Kyndall Jack, Missing Hiker in Los Angeles, Found Alive and Well

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The teen girl who was the only one still missing after she and her friend went on a hike near Los Angeles was finally found today, a day after her friend was rescued.

Kyndall Jack, 18, was found this morning on a cliff near Holy Jim Falls in Cleveland National Forest after her friend Nicholas Cendoya, 19, left her behind because she had a sprained ankle.

The two were dehydrated but otherwise fine. 

Cendoya was found barefoot and wearing shorts.

"He's a healthy young man, and he's pulling through. We're treating as we can," Dr. Matthew Kaplan said, who is treating him at Mission Hospital.

The pair went for a hike on Easter Sunday, but somehow ended up lost and couldn't find their way back to the car.

Jack's father said Cendoya left her because he was dehydrated and confused. When he was rescued, he believed Jack was already found.

"Nicholas obviously was disoriented because of dehydration…he thought that Kyndall had already been rescued," he said. "He told us, 'I haven't seen her for a day. I think she's already been rescued.'"

Once Cendoya was found, authorities put the search for Kyndall on high gear. 

It was only after a nearby hiker reported hearing distressed screams that they were able to locate Jack.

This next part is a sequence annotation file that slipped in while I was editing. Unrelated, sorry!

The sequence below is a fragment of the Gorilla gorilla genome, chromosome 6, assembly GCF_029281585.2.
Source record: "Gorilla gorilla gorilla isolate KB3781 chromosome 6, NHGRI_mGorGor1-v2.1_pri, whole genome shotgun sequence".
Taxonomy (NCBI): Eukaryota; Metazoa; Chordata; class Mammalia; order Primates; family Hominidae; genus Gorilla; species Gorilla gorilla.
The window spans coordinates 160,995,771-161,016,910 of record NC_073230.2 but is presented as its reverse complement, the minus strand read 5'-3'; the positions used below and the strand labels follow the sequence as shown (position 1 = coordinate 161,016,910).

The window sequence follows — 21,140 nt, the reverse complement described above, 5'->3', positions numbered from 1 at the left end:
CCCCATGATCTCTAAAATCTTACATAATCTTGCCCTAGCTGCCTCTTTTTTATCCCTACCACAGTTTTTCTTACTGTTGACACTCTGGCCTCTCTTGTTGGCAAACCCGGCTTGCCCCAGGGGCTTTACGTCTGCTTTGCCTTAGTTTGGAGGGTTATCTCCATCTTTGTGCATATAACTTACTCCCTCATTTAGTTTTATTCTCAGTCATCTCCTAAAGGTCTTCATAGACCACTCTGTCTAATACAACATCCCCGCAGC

Dogs and helicopters roamed the area and finally found her in the morning hours.

Before she was found, her family worried she was injured and would never be located.

Her mother wrote a message on her daughter's dusty car windshield, reading, "Kyndall - we r looking wont stop love you mom," signed with a heart.

Captain Muir said the two went off the trail of their hike and into the waist-high brush with rocky terrain.

The two called 911 and said they were about a mile away from Jack's car, but Muir said when you're disoriented, your sense of direction is off.

"When you're disoriented because you're out of breath and tired and you think you're one mile away, you could be potentially three or four miles away," he said.

The hike is in an area around the national forest in the Santa Ana Mountains, lying on the border of Orange and Riverside counties.

The trail has an elevation ranging from 2,000 to 4,000 feet.

Sources: KTLA, Daily Mail